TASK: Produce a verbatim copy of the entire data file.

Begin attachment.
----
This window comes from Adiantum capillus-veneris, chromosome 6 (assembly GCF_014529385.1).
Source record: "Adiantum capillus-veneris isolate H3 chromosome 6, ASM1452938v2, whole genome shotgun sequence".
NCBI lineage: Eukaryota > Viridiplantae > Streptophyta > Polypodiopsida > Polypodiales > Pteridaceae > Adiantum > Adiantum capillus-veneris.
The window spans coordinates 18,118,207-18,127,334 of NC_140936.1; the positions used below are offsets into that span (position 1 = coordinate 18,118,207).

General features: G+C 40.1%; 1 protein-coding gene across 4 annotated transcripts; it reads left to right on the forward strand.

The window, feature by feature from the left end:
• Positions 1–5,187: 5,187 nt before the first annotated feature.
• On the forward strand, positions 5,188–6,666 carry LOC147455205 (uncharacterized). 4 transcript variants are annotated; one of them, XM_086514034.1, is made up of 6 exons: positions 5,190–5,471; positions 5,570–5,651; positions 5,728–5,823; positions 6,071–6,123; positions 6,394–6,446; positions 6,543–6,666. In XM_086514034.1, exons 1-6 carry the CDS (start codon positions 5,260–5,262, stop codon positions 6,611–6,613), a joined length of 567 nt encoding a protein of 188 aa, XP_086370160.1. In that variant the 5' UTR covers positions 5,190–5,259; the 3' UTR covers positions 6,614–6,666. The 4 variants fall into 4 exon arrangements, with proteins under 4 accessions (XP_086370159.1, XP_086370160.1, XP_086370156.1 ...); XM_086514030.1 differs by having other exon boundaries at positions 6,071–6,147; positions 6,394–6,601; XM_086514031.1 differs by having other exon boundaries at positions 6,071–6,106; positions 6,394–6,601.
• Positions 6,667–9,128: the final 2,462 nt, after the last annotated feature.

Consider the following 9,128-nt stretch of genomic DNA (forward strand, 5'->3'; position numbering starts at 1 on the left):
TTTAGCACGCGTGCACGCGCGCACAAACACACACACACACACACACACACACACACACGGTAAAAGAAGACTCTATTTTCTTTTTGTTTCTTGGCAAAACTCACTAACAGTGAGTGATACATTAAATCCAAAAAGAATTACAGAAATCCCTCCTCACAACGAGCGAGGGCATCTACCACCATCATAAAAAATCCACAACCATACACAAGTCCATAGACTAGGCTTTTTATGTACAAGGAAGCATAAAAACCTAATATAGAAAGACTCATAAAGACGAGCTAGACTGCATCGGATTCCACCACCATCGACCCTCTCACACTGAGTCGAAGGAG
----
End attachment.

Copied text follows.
This window comes from Adiantum capillus-veneris, chromosome 6 (assembly GCF_014529385.1).
Source record: "Adiantum capillus-veneris isolate H3 chromosome 6, ASM1452938v2, whole genome shotgun sequence".
NCBI lineage: Eukaryota > Viridiplantae > Streptophyta > Polypodiopsida > Polypodiales > Pteridaceae > Adiantum > Adiantum capillus-veneris.
The window spans coordinates 18,118,207-18,127,334 of NC_140936.1; the positions used below are offsets into that span (position 1 = coordinate 18,118,207).

General features: G+C 40.1%; 1 protein-coding gene across 4 annotated transcripts; it reads left to right on the forward strand.

The window, feature by feature from the left end:
• Positions 1–5,187: 5,187 nt before the first annotated feature.
• On the forward strand, positions 5,188–6,666 carry LOC147455205 (uncharacterized). 4 transcript variants are annotated; one of them, XM_086514034.1, is made up of 6 exons: positions 5,190–5,471; positions 5,570–5,651; positions 5,728–5,823; positions 6,071–6,123; positions 6,394–6,446; positions 6,543–6,666. In XM_086514034.1, exons 1-6 carry the CDS (start codon positions 5,260–5,262, stop codon positions 6,611–6,613), a joined length of 567 nt encoding a protein of 188 aa, XP_086370160.1. In that variant the 5' UTR covers positions 5,190–5,259; the 3' UTR covers positions 6,614–6,666. The 4 variants fall into 4 exon arrangements, with proteins under 4 accessions (XP_086370159.1, XP_086370160.1, XP_086370156.1 ...); XM_086514030.1 differs by having other exon boundaries at positions 6,071–6,147; positions 6,394–6,601; XM_086514031.1 differs by having other exon boundaries at positions 6,071–6,106; positions 6,394–6,601.
• Positions 6,667–9,128: the final 2,462 nt, after the last annotated feature.

Consider the following 9,128-nt stretch of genomic DNA (forward strand, 5'->3'; position numbering starts at 1 on the left):
TTTAGCACGCGTGCACGCGCGCACAAACACACACACACACACACACACACACACACACGGTAAAAGAAGACTCTATTTTCTTTTTGTTTCTTGGCAAAACTCACTAACAGTGAGTGATACATTAAATCCAAAAAGAATTACAGAAATCCCTCCTCACAACGAGCGAGGGCATCTACCACCATCATAAAAAATCCACAACCATACACAAGTCCATAGACTAGGCTTTTTATGTACAAGGAAGCATAAAAACCTAATATAGAAAGACTCATAAAGACGAGCTAGACTGCATCGGATTCCACCACCATCGACCCTCTCACACTGAGTCGAAGGAG